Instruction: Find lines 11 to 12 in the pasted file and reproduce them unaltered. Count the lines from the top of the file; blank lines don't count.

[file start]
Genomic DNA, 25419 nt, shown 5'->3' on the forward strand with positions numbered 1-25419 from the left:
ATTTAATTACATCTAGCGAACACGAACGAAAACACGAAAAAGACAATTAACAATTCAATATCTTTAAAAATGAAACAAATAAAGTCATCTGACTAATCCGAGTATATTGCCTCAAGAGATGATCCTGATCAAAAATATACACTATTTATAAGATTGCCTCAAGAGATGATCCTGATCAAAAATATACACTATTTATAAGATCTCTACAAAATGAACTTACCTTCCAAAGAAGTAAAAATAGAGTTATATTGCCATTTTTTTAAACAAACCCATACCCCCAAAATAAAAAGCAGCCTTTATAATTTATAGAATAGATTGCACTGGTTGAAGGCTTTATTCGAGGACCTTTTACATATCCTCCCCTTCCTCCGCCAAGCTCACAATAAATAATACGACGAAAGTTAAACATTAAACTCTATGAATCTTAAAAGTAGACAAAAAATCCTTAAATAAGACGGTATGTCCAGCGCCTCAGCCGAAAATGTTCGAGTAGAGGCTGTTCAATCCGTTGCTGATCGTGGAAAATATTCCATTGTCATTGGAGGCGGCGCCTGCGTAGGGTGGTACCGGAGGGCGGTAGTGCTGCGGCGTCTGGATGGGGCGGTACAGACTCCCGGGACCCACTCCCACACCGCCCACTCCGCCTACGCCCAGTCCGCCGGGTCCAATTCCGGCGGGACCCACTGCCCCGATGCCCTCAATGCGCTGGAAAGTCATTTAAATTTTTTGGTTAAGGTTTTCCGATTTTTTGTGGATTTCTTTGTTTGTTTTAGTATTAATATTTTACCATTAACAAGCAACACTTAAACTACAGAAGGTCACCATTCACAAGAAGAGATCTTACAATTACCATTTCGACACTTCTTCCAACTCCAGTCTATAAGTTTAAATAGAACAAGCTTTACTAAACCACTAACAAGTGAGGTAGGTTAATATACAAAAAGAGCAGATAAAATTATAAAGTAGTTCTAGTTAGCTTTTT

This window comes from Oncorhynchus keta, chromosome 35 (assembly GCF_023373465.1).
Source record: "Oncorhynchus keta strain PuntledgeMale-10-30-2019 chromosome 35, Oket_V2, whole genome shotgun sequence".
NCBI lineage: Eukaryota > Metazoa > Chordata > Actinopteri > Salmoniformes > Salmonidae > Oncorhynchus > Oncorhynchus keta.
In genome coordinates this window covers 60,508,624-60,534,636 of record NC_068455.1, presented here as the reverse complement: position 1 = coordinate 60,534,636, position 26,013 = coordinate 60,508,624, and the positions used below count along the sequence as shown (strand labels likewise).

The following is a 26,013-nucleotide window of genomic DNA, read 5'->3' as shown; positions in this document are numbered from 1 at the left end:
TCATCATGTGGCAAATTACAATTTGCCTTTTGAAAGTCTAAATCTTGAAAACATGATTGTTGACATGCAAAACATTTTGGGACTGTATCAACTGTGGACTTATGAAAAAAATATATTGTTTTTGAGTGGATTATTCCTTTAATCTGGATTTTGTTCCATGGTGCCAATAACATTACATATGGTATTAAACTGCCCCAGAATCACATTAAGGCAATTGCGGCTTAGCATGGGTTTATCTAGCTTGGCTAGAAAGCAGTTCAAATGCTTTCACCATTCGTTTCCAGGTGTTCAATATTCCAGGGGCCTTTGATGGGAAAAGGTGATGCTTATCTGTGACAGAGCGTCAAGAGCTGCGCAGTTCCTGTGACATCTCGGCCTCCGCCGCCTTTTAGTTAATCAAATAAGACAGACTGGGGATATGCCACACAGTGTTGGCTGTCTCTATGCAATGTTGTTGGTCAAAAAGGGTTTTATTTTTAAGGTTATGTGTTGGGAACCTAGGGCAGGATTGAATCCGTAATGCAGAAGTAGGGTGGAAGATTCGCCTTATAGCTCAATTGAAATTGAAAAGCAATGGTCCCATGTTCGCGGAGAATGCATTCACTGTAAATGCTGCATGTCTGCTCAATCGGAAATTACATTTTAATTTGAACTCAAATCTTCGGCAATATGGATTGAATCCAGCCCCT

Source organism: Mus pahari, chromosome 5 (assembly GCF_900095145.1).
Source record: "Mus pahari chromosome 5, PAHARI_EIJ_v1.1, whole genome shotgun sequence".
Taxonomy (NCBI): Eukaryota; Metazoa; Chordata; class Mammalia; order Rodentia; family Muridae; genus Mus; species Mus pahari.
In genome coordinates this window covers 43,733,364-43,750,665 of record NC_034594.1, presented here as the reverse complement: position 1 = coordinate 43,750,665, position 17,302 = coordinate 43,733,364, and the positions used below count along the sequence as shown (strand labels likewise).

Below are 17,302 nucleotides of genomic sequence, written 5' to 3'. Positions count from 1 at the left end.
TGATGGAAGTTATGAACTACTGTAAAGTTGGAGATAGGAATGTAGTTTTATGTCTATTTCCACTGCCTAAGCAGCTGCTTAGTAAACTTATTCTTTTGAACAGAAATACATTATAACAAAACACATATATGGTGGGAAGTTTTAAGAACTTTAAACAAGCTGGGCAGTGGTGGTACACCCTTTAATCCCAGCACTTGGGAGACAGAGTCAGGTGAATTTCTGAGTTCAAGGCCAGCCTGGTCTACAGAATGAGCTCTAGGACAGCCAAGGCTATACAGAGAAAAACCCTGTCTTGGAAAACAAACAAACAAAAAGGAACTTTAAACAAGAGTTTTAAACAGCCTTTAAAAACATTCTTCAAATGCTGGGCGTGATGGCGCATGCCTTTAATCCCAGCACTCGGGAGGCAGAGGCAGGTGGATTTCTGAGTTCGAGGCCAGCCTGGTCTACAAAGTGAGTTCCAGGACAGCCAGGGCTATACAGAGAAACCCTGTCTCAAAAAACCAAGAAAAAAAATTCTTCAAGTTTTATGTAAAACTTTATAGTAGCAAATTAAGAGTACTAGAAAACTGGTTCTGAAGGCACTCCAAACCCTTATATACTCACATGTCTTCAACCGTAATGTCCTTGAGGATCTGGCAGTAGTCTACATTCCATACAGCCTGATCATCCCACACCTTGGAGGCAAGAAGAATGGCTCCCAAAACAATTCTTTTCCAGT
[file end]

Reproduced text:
Taxonomy (NCBI): Eukaryota; Metazoa; Chordata; class Mammalia; order Rodentia; family Muridae; genus Mus; species Mus pahari.
In genome coordinates this window covers 43,733,364-43,750,665 of record NC_034594.1, presented here as the reverse complement: position 1 = coordinate 43,750,665, position 17,302 = coordinate 43,733,364, and the positions used below count along the sequence as shown (strand labels likewise).